The production of clean fuels in Venezuela is currently a great challenge, since the country has huge reserves of hydrocarbons (mainly highly viscous) where acid gases such as hydrogen sulfide (H2S) are generated due to high temperatures involved in the production process (e.g. after the application of thermal processes). H2S represents a considerable risk to human life and the environment, in the same way that it causes corrosion and other flow assurance issues and potential damage to facilities and equipment. The objective of this article is to perform a state-of-the-art review of H2S conversion techniques from hydrocarbon reservoirs in Venezuela that allow the production of hydrogen and low carbon fuels, as wells as less toxic products with greater commercial value. Among the most widely H2S valorization techniques reported in the literature are thermocatalytic splitting, hydrogen sulfide methane reformation (H2SMR), non-thermal plasma, and electrolysis. At present most of these technologies are at research scale to provide good understanding and advancement on their fundamental process mechanisms as well as potential avenues for applications. For the Venezuelan case, thermocatalytic splitting is one of the techniques that has been widely studied from combustion tests, using extra-heavy crudes from the Orinoco Oil Belt and nanoparticle catalysts. Results of the review of this article show that the techniques based on the use of catalysts allow the production of H2 and by-products of commercial value for the petrochemical industry (i.e. carbon disulfide), one of the critical points being the selection of the most suitable catalyst along with temperature control. In the case of Venezuelan unconventional reservoirs, the separation of hydrogen from the reservoir's fluids to the surface conditions, for which membrane absorption techniques are required, as well the management of scales, etc. are some of the important and challenging aspects to take into consideration in the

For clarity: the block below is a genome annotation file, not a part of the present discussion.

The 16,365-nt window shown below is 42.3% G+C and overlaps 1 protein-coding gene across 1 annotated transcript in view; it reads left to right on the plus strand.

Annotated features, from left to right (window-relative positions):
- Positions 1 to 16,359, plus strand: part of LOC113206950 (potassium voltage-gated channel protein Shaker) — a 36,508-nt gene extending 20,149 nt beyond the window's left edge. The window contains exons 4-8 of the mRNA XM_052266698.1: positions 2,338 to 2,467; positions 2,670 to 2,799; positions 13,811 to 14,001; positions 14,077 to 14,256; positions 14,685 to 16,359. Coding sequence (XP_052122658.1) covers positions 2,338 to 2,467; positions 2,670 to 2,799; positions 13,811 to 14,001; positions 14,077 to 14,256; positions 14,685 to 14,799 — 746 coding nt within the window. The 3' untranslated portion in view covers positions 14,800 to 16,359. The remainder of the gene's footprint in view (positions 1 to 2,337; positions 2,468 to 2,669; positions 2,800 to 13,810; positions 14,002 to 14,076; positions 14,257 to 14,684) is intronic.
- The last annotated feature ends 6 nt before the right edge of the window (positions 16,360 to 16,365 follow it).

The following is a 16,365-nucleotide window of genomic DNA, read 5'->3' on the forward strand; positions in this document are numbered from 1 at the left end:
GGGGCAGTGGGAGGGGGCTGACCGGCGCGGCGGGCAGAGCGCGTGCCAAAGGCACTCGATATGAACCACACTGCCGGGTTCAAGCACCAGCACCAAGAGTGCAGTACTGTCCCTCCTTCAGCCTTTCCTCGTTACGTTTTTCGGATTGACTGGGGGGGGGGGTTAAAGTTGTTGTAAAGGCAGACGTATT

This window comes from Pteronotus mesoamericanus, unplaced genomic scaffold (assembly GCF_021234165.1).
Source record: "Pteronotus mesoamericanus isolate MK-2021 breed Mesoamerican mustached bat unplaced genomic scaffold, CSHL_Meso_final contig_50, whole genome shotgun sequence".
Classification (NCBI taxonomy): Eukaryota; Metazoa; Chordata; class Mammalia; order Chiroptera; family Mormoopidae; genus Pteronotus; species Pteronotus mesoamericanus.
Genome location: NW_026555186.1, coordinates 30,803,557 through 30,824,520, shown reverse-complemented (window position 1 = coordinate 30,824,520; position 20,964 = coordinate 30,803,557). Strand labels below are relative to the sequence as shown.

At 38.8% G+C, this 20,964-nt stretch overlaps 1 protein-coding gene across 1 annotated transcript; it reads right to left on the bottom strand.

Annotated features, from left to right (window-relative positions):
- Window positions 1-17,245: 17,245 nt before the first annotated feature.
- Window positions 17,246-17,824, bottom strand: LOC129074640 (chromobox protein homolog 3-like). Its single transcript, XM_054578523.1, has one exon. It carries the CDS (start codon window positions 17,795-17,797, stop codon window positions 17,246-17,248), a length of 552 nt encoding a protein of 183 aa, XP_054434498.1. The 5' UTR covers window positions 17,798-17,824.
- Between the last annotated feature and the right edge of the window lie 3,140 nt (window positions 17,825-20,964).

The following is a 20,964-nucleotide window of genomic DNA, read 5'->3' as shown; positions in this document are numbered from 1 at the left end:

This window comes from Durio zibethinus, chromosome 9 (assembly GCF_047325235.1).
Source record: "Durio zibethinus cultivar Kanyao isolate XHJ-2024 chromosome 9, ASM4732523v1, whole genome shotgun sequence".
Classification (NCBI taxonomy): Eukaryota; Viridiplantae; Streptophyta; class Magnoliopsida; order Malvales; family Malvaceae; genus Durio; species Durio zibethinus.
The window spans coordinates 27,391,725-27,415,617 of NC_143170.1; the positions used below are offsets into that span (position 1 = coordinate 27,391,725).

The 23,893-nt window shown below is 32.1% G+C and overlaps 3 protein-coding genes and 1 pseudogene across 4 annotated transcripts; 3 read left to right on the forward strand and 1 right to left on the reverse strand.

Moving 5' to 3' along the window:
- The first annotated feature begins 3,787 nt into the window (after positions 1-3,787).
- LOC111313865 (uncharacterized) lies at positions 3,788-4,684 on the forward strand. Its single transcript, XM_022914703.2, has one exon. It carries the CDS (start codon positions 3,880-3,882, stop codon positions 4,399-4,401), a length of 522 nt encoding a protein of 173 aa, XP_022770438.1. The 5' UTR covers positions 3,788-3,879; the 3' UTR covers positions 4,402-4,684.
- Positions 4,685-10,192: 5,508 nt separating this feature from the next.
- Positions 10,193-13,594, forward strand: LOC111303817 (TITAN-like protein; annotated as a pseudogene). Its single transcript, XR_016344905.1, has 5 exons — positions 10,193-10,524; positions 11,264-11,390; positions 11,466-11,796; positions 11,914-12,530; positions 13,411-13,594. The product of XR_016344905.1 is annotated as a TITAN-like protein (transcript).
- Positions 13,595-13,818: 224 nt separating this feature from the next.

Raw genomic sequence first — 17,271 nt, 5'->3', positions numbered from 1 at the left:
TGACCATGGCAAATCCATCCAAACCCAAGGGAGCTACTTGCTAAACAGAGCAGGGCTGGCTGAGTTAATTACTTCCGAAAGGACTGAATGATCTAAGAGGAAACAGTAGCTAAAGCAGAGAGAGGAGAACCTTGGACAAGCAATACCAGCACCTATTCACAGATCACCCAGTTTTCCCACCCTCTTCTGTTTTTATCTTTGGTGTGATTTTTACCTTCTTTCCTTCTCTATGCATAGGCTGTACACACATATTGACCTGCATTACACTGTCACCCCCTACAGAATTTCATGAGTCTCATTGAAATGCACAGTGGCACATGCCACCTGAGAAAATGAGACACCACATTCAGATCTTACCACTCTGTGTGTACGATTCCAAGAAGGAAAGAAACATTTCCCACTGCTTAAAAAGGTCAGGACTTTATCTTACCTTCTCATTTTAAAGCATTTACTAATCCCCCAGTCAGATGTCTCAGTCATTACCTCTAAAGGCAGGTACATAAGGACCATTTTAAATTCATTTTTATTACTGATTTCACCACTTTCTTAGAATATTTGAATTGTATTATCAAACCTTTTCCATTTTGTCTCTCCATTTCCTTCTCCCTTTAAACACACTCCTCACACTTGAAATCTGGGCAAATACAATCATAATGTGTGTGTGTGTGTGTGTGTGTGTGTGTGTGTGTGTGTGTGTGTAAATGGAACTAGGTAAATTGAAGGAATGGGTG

development of the technology at field conditions. This article opens opportunities to produce hydrogen by thermal cracking at reservoir conditions for unconventional highly viscous oil reservoirs. It will highlight important technologies and applications in Venezuela and worldwide; and as such, this work will serve as a guideline for the evaluation of H2S conversion to H2 technologies from lab to potential field implementations.

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